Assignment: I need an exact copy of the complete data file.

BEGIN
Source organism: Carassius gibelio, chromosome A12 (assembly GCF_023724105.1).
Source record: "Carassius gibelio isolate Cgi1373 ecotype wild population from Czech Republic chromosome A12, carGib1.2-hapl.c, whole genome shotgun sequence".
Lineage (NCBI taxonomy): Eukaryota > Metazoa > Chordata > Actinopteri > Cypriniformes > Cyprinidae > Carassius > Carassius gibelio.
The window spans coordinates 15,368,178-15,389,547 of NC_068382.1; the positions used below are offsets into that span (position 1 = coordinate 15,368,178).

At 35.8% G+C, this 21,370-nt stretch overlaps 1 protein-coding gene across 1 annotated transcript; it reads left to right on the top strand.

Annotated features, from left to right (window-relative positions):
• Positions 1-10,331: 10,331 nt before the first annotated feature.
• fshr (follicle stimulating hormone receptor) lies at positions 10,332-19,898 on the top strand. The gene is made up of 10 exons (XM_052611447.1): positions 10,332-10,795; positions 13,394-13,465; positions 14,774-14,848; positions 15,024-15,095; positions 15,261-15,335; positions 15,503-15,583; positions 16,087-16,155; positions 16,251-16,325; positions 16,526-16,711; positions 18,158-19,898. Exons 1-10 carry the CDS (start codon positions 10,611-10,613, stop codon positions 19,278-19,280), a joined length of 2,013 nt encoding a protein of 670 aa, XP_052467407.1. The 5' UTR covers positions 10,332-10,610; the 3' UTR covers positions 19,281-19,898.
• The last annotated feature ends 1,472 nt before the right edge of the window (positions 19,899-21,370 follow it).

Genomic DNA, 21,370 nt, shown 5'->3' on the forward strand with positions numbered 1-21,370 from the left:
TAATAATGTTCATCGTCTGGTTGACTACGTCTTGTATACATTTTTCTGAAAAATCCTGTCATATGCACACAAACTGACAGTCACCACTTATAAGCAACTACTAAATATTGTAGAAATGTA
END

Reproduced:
Source organism: Carassius gibelio, chromosome A12 (assembly GCF_023724105.1).
Source record: "Carassius gibelio isolate Cgi1373 ecotype wild population from Czech Republic chromosome A12, carGib1.2-hapl.c, whole genome shotgun sequence".
Lineage (NCBI taxonomy): Eukaryota > Metazoa > Chordata > Actinopteri > Cypriniformes > Cyprinidae > Carassius > Carassius gibelio.
The window spans coordinates 15,368,178-15,389,547 of NC_068382.1; the positions used below are offsets into that span (position 1 = coordinate 15,368,178).

At 35.8% G+C, this 21,370-nt stretch overlaps 1 protein-coding gene across 1 annotated transcript; it reads left to right on the top strand.

Annotated features, from left to right (window-relative positions):
• Positions 1-10,331: 10,331 nt before the first annotated feature.
• fshr (follicle stimulating hormone receptor) lies at positions 10,332-19,898 on the top strand. The gene is made up of 10 exons (XM_052611447.1): positions 10,332-10,795; positions 13,394-13,465; positions 14,774-14,848; positions 15,024-15,095; positions 15,261-15,335; positions 15,503-15,583; positions 16,087-16,155; positions 16,251-16,325; positions 16,526-16,711; positions 18,158-19,898. Exons 1-10 carry the CDS (start codon positions 10,611-10,613, stop codon positions 19,278-19,280), a joined length of 2,013 nt encoding a protein of 670 aa, XP_052467407.1. The 5' UTR covers positions 10,332-10,610; the 3' UTR covers positions 19,281-19,898.
• The last annotated feature ends 1,472 nt before the right edge of the window (positions 19,899-21,370 follow it).

Genomic DNA, 21,370 nt, shown 5'->3' on the forward strand with positions numbered 1-21,370 from the left:
TAATAATGTTCATCGTCTGGTTGACTACGTCTTGTATACATTTTTCTGAAAAATCCTGTCATATGCACACAAACTGACAGTCACCACTTATAAGCAACTACTAAATATTGTAGAAATGTA